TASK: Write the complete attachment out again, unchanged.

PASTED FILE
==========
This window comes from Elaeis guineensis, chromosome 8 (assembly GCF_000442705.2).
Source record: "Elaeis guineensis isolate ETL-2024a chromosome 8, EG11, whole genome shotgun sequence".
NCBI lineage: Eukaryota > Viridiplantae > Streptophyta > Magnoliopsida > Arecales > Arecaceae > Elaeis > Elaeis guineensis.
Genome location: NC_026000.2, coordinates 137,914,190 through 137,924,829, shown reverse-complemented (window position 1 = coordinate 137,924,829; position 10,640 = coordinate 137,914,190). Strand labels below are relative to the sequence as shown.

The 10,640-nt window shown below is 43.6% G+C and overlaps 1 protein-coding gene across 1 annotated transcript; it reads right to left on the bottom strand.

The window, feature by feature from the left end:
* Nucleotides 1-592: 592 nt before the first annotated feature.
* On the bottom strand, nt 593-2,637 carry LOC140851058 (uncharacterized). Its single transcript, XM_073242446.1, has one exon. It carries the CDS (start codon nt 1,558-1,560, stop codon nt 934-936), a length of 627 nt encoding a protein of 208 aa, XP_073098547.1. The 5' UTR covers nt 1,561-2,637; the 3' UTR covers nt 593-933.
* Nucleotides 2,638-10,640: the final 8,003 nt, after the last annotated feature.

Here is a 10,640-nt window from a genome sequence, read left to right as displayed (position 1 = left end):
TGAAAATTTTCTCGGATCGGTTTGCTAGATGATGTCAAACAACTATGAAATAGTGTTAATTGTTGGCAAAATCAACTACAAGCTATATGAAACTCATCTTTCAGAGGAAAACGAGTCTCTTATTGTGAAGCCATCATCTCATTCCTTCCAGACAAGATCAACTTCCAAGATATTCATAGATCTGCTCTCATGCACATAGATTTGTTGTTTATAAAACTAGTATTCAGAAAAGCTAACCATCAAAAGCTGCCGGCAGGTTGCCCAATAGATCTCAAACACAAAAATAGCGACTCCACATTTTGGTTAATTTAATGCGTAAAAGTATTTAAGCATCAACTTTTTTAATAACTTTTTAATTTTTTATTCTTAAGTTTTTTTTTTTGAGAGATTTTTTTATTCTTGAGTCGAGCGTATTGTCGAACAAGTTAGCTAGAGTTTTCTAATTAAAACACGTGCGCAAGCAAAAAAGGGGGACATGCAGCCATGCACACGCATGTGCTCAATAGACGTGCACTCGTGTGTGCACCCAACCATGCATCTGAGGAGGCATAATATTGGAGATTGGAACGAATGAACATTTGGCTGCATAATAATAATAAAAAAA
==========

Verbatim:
This window comes from Elaeis guineensis, chromosome 8 (assembly GCF_000442705.2).
Source record: "Elaeis guineensis isolate ETL-2024a chromosome 8, EG11, whole genome shotgun sequence".
NCBI lineage: Eukaryota > Viridiplantae > Streptophyta > Magnoliopsida > Arecales > Arecaceae > Elaeis > Elaeis guineensis.
Genome location: NC_026000.2, coordinates 137,914,190 through 137,924,829, shown reverse-complemented (window position 1 = coordinate 137,924,829; position 10,640 = coordinate 137,914,190). Strand labels below are relative to the sequence as shown.

The 10,640-nt window shown below is 43.6% G+C and overlaps 1 protein-coding gene across 1 annotated transcript; it reads right to left on the bottom strand.

The window, feature by feature from the left end:
* Nucleotides 1-592: 592 nt before the first annotated feature.
* On the bottom strand, nt 593-2,637 carry LOC140851058 (uncharacterized). Its single transcript, XM_073242446.1, has one exon. It carries the CDS (start codon nt 1,558-1,560, stop codon nt 934-936), a length of 627 nt encoding a protein of 208 aa, XP_073098547.1. The 5' UTR covers nt 1,561-2,637; the 3' UTR covers nt 593-933.
* Nucleotides 2,638-10,640: the final 8,003 nt, after the last annotated feature.

Here is a 10,640-nt window from a genome sequence, read left to right as displayed (position 1 = left end):
TGAAAATTTTCTCGGATCGGTTTGCTAGATGATGTCAAACAACTATGAAATAGTGTTAATTGTTGGCAAAATCAACTACAAGCTATATGAAACTCATCTTTCAGAGGAAAACGAGTCTCTTATTGTGAAGCCATCATCTCATTCCTTCCAGACAAGATCAACTTCCAAGATATTCATAGATCTGCTCTCATGCACATAGATTTGTTGTTTATAAAACTAGTATTCAGAAAAGCTAACCATCAAAAGCTGCCGGCAGGTTGCCCAATAGATCTCAAACACAAAAATAGCGACTCCACATTTTGGTTAATTTAATGCGTAAAAGTATTTAAGCATCAACTTTTTTAATAACTTTTTAATTTTTTATTCTTAAGTTTTTTTTTTTGAGAGATTTTTTTATTCTTGAGTCGAGCGTATTGTCGAACAAGTTAGCTAGAGTTTTCTAATTAAAACACGTGCGCAAGCAAAAAAGGGGGACATGCAGCCATGCACACGCATGTGCTCAATAGACGTGCACTCGTGTGTGCACCCAACCATGCATCTGAGGAGGCATAATATTGGAGATTGGAACGAATGAACATTTGGCTGCATAATAATAATAAAAAAA